# Complementary narrow-band peak-notch filters pair design

Started by May 3, 2016
```Hello,

I am searching for examples (reference - papers, books) of narrow-band
peak-notch filters pairs design having complementary frequency
characteristics.
By "complementary" I mean a characteristic of notch having -40..80 dB at
some f0 frequency, 0dB in others, and peak filter having floor at
-40..80 but 0dB at f0.
Cascade connection of both should give -40..80 dB horizontal line.
Such a pair are used in application where we need to insert some control
signal at some not important, or not used frequency sub-band.

Kind regards

Roman
```
```On Tuesday, May 3, 2016 at 6:13:13 AM UTC-7, roman rumian wrote:

> I am searching for examples (reference - papers, books) of narrow-band
> peak-notch filters pairs design having complementary frequency
> characteristics.

Maybe I miss the point, but I think if you take one, say f(x), and compute 1-f(x)
(scaled appropriately) you should get what you want.

In more usual cases, this allows for low-pass and high-pass complementary
filters, but it should work fine for peak/notch, too.

Well, it does require careful design of the filter in the first place, but you
can't get away from that.  The notch filter has to be very close to 1 away
from the notch, which might otherwise not be a requirement.
```
```On Tuesday, May 3, 2016 at 9:13:13 AM UTC-4, roman rumian wrote:
> Hello,
>
> I am searching for examples (reference - papers, books) of narrow-band
> peak-notch filters pairs design having complementary frequency
> characteristics.
> By "complementary" I mean a characteristic of notch having -40..80 dB at
> some f0 frequency, 0dB in others, and peak filter having floor at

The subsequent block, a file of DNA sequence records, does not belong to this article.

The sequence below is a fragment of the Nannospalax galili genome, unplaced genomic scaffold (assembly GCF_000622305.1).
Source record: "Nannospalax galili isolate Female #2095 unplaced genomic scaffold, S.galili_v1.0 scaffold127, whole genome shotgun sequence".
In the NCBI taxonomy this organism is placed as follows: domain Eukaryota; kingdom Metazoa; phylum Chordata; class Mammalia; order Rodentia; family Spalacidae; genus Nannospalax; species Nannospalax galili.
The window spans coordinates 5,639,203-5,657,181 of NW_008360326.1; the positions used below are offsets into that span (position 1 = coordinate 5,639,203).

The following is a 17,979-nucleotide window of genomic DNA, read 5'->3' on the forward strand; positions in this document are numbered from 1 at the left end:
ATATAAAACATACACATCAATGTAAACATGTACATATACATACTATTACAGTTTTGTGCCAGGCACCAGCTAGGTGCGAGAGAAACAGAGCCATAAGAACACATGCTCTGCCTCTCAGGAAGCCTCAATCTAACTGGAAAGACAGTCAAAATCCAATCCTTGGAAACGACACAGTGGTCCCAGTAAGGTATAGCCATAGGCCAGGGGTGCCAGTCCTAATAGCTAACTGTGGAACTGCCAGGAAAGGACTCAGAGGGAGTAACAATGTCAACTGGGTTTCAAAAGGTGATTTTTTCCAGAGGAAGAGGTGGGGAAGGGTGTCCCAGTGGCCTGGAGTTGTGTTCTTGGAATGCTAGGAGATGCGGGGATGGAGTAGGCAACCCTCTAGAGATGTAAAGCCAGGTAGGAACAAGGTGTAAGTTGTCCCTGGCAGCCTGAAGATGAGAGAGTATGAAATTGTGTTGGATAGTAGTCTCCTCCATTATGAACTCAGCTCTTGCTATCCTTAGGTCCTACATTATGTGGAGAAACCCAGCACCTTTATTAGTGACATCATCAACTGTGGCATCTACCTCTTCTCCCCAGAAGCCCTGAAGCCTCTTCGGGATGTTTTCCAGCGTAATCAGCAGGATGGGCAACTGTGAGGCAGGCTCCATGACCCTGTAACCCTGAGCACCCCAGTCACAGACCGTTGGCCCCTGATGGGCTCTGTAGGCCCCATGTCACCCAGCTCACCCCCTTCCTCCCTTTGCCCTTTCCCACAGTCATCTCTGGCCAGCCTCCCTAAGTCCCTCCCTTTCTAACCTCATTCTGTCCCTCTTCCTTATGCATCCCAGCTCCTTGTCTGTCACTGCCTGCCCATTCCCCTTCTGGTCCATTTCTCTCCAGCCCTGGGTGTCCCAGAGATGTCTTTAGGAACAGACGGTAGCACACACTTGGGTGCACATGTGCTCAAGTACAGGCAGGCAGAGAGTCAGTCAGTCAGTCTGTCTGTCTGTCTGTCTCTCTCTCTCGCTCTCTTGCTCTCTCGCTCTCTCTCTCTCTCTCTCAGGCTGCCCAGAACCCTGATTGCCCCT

> -40..80 but 0dB at f0.
> Cascade connection of both should give -40..80 dB horizontal line.
> Such a pair are used in application where we need to insert some control
> signal at some not important, or not used frequency sub-band.
>
> Kind regards
>
> Roman

```
```On Tuesday, May 3, 2016 at 9:13:13 AM UTC-4, roman rumian wrote:
>
> I am searching for examples (reference - papers, books) of narrow-band
> peak-notch filters pairs design having complementary frequency
> characteristics.
> By "complementary" I mean a characteristic of notch having -40..80 dB at
> some f0 frequency, 0dB in others, and peak filter having floor at
> -40..80 but 0dB at f0.
> Cascade connection of both should give -40..80 dB horizontal line.
> Such a pair are used in application where we need to insert some control
> signal at some not important, or not used frequency sub-band.
>

Roman, other than the constant gain difference, why doesn't the "Peaking EQ" in the Audio EQ Cookbook http://www.musicdsp.org/files/Audio-EQ-Cookbook.txt fit your requirement?

r b-j
```
```On Tue, 03 May 2016 17:57:44 -0700, herrmannsfeldt wrote:

> On Tuesday, May 3, 2016 at 6:13:13 AM UTC-7, roman rumian wrote:
>
>> I am searching for examples (reference - papers, books) of narrow-band
>> peak-notch filters pairs design having complementary frequency
>> characteristics.
>
> Maybe I miss the point, but I think if you take one, say f(x), and
> compute 1-f(x)
> (scaled appropriately) you should get what you want.